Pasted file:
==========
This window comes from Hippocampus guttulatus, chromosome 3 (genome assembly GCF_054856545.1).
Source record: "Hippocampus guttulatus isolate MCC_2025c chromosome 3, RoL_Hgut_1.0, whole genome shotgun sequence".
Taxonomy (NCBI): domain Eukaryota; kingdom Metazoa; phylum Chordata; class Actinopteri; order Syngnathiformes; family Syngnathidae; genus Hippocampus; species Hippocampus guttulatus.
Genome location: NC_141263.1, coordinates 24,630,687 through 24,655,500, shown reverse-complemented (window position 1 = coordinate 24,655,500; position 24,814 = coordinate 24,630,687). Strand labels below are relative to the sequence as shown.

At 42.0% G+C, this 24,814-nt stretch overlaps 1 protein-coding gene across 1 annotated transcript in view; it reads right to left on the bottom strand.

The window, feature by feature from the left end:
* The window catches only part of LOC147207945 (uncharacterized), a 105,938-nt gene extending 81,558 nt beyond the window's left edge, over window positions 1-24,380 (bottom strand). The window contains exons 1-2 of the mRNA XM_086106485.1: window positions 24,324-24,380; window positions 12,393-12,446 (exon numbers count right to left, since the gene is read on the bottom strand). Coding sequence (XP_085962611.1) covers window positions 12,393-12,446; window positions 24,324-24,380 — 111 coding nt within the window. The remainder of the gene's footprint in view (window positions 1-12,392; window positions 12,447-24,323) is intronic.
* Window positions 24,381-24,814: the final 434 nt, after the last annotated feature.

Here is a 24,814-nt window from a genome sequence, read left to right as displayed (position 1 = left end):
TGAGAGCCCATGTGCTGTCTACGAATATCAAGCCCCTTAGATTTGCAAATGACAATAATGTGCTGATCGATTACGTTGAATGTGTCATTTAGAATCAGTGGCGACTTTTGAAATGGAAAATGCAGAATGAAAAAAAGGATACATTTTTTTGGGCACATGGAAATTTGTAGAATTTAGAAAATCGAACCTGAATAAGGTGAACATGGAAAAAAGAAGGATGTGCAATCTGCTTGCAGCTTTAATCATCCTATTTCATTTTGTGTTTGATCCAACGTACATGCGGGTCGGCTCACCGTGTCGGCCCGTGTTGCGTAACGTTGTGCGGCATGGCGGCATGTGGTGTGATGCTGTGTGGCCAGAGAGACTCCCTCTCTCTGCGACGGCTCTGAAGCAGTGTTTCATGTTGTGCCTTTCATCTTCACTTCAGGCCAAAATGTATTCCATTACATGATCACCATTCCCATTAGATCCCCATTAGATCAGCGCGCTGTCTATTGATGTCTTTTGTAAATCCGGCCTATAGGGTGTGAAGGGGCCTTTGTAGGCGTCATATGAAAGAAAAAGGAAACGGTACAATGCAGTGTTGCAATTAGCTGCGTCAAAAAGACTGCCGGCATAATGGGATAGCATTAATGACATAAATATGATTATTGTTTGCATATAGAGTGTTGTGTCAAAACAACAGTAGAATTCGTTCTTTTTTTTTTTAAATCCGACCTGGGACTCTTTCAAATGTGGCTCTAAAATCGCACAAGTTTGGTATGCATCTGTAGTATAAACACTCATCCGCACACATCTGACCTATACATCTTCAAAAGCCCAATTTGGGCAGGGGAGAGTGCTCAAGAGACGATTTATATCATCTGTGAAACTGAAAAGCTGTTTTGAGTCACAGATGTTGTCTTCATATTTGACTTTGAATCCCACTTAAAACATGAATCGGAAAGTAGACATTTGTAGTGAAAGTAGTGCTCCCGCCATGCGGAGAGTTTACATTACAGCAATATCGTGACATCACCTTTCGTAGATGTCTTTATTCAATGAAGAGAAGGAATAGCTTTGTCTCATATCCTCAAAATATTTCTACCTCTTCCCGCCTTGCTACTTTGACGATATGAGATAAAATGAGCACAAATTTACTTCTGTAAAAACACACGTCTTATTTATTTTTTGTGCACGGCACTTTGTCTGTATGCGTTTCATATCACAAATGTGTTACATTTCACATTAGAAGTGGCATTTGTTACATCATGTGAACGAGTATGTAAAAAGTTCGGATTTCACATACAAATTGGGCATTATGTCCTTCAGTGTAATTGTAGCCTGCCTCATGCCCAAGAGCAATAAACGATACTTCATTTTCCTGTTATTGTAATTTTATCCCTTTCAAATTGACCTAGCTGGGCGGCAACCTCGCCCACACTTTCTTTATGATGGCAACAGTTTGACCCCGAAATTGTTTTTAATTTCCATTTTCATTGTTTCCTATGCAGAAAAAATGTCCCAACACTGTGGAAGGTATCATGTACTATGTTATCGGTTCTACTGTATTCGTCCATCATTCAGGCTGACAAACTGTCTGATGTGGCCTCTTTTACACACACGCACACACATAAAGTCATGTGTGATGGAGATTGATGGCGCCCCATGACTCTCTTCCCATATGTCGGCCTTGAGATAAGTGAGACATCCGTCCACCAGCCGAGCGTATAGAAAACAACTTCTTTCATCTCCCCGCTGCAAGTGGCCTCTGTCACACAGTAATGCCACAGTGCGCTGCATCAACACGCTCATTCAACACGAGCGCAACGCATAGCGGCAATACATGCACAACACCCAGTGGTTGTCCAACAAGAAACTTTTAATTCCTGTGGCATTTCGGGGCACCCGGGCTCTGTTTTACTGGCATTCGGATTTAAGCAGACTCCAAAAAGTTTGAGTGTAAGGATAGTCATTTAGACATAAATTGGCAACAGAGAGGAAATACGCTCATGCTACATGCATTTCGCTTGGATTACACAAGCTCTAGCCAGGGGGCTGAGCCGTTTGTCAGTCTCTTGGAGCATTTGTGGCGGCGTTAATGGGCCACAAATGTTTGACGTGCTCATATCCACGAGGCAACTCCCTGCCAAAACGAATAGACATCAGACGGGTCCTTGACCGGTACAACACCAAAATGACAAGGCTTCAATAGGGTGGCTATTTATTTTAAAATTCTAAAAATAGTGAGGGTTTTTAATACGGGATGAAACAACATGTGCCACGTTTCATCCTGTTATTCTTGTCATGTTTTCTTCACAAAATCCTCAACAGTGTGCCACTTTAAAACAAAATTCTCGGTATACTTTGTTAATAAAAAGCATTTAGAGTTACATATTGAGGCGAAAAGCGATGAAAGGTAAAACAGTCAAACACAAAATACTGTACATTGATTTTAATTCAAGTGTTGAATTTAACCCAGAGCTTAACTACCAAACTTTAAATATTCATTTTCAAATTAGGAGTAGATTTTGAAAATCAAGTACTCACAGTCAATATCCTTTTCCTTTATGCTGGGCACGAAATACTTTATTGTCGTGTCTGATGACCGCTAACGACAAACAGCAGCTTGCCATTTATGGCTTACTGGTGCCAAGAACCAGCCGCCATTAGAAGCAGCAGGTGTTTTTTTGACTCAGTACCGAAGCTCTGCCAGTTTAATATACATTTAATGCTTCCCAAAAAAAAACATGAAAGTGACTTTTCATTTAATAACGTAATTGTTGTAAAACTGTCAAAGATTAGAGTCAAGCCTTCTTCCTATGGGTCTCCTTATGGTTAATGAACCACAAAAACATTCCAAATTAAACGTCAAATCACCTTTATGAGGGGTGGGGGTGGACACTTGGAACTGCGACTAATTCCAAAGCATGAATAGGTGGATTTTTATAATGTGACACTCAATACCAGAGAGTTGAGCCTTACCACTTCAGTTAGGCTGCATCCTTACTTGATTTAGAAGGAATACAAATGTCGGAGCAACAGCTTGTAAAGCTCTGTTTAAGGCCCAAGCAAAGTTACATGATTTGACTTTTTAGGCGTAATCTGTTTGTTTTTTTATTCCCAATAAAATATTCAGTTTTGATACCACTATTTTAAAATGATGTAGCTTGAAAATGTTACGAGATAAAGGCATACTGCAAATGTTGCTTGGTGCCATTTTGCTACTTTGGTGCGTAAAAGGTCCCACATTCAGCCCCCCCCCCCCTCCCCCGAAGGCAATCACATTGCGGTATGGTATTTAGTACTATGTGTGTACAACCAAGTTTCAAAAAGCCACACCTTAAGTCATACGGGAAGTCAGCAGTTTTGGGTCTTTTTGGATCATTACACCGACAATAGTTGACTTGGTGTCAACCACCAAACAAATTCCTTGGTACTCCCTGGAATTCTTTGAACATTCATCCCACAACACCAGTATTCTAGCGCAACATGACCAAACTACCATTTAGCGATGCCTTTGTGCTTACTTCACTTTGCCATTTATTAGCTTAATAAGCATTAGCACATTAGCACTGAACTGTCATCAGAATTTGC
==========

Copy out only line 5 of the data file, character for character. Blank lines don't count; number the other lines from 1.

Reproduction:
At 42.0% G+C, this 24,814-nt stretch overlaps 1 protein-coding gene across 1 annotated transcript in view; it reads right to left on the bottom strand.